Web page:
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What's driving privatization of public transit?

Michael Short/California Watch In Fairfield, officials have outsourced the city's public bus service to MV Transportation. 

As more cities turn to private companies to run public transit systems, our recent investigation shows that privatization may not be the silver bullet that cash-strapped municipalities were hoping for.

In Fairfield, where the city’s suburban landscape makes it difficult to provide reliable and comprehensive bus service, local officials are finding it hard to hold its contractor, MV Transportation, accountable. Transit reporter Zusha Elinson found that “over a two-year period beginning in 2008, the company was fined 295 times for a total of $164,000” for late arrival times and drivers speeding, being out of uniform and using cellphones while driving.

Behind the fines, however, is a much larger ideological debate: Is privatization of certain industries like transit, which some traditionally consider to be public domain, a good thing?

We asked Elinson to break it down for us.

Q: Why are more cities turning to private companies to run their public transit systems?

A: Privatization started under (President Ronald) Reagan, who championed public-private partnerships in favor of smaller government. But the trend really accelerated during the (recent) recession because a lot of municipalities and transit agencies don’t have enough money to maintain these services. The one thing that outsourcing your public transit does is save money.

Across the country, very large cities are going this route: Austin recently outsourced all their bus services; New Orleans handed over its entire public transportation to a private company, including its management; Nassau County in Long Island did the same.

A lot of times these deals will be sold as saving the taxpayers this many millions of dollars. But looking at a couple of different situations in San Diego and New Orleans, the money being saved has been quite a bit less than advertised. That’s not to say they haven’t been saving money. Often they’ll tout savings that are quite far above than what is being saved.

Q: Who benefits? Who loses?

A: One of the biggest costs for public transit is labor. When they contract to private companies, they can winnow away labor costs by not offering pensions and cutting health benefits. So naturally, bus driver unions don’t like these arrangements because it means their wages and benefits will be cut.

For example, a few years ago in northern San Diego County when the North County Transit District brought in a private company, the starting wage for a bus driver went from $14 to $10.50 an hour. One general concern that comes with paying drivers less is safety – maybe you have more inexperienced drivers. This isn’t the case for every company, but it’s a concern.

Q: What does the case in Fairfield teach us?

A: Supposedly the benefit of doing this is that you have a contract with the company to make them do what you want. But the story in Fairfield shows that it’s not so. For example, in Fairfield, MV Transportation officials actually had quite a bit of political sway to squash efforts to keep them in line. So it was difficult, at least for (former) Transit Manager George Fink, to hold them accountable.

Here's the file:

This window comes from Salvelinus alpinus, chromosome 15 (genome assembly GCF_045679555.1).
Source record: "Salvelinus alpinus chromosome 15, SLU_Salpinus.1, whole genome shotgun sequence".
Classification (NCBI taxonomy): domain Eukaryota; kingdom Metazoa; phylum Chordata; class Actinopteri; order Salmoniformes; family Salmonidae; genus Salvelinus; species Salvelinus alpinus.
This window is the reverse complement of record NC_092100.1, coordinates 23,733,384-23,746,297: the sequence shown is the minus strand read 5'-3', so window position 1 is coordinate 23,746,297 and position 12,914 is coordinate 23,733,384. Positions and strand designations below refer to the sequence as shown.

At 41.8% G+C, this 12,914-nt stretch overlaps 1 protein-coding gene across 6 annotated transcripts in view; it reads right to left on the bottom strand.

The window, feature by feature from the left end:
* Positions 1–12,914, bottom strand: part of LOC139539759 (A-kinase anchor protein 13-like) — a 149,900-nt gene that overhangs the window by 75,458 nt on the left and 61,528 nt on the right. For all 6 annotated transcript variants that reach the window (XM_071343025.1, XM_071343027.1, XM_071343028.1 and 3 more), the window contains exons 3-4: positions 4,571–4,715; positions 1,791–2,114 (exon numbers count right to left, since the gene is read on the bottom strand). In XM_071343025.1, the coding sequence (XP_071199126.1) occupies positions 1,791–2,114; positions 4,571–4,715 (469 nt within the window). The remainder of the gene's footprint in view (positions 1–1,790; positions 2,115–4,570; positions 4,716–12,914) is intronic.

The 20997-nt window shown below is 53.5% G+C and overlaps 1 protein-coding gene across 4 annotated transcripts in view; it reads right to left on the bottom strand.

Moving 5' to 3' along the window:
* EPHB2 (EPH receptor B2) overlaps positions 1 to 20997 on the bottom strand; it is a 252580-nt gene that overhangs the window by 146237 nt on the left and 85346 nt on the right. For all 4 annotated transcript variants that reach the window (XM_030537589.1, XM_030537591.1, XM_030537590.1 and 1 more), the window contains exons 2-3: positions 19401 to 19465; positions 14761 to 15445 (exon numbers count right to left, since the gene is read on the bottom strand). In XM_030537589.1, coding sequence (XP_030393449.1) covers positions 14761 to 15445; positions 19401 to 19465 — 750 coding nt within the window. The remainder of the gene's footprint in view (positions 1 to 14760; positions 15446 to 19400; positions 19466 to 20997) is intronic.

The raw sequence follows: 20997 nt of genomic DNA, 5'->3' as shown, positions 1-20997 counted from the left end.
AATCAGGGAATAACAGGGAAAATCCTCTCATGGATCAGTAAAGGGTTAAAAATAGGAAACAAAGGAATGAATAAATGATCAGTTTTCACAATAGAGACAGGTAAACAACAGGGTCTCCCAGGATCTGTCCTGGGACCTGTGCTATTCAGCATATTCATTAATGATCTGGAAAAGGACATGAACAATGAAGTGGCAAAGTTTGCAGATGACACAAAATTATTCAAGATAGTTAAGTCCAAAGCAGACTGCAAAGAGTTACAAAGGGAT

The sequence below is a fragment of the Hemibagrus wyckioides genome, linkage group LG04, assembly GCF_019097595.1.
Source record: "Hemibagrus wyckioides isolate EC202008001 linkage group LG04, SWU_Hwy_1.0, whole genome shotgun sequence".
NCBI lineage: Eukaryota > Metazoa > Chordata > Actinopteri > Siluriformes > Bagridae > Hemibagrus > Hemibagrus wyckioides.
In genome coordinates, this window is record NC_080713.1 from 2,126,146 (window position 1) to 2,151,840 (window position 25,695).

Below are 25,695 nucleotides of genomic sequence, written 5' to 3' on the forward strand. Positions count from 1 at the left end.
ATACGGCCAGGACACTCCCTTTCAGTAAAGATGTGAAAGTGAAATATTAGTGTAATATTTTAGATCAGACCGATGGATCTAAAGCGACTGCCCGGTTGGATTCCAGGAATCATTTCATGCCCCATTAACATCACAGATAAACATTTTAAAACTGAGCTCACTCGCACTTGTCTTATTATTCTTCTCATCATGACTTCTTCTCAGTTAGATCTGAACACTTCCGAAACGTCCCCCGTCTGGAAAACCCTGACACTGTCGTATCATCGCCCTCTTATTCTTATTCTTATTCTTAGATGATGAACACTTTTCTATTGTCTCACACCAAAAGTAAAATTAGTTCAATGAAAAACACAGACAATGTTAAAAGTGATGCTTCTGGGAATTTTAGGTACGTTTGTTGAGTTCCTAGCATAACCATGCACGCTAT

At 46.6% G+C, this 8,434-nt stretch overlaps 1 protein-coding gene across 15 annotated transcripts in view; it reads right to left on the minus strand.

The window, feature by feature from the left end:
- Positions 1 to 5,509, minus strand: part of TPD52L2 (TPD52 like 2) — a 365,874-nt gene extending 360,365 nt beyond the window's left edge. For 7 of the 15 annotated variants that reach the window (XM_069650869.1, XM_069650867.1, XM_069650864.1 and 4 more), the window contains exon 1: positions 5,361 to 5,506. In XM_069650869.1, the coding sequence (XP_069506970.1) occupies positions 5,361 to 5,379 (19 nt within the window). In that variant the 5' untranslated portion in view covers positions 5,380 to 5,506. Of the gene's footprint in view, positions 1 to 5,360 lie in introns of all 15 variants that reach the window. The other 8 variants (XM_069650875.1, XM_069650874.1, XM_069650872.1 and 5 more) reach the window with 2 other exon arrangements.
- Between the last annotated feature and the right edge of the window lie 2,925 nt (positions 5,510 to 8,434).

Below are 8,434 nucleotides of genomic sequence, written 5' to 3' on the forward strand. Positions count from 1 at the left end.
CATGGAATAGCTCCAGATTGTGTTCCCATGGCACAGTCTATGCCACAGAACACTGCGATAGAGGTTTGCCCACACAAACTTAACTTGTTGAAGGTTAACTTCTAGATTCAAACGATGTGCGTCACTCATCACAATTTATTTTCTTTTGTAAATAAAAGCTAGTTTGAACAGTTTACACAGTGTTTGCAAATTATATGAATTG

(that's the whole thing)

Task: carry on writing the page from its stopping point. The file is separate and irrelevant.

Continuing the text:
(Our investigation found that MV Transportation made a $10,000 campaign donation to then-City Councilman Chuck Timm in 2007. In 2009, Jon Monson, then the company’s board chairman, made $10,000 campaign donations to City Councilman John Mraz and City Councilwoman Catherine Moy.)

People can take lessons from this situation: You need to really take a look at which company you’re hiring and make sure they comply with the contract. Can people holding them accountable really do that? While many transit agencies are run very inefficiently and can be improved, you don’t have to worry about influencing politicians or people taking measures just for profit margins when the system is run by public agencies.

Q: Can this happen in big cities like San Francisco?

A: A leader of the Muni drivers union in San Francisco, a very strong union, laughed when I asked him that. He said no way. So, likely it wouldn’t come to a big city with a strong union presence, but it could be the fact that other large cities continue to do this. Maybe not SF, but some other big cities.

In the Bay Area, as we mention in our article, they’re considering contracting out some routes in southern Alameda County, where AC Transit has provided the bus service for many, many years. That’ll be a really big fight if that happens because the bus drivers union is quite strong in the East Bay. But I think it just shows the trend that even in the Bay Area, where the unions are really strong, this is even being considered.

Q: Does the public even know who runs its public transit system? Do riders feel the impact?

A: Transit officials tend to say that people don’t really know who’s running their bus lines, but I don’t think that’s actually true. In talking with people in Long Island, they were really wary of this situation in Nassau County. In fact, in Nassau County, where (nearly) everyone is a commuter to the city, their transit was outsourced to a big French company. For the first time ever, they formed the Long Island Bus Riders Union. It showed that bus riders were really concerned about what might happen. There’s always two sides to the story: The company says it saved a lot of money and provided services more efficiently. But at the same time, it cut service, which people are upset about.

This interview has been edited and condensed.

Correction: A previous version of this story misstated an effect of Nassau County outsourcing its transit. Service was cut.

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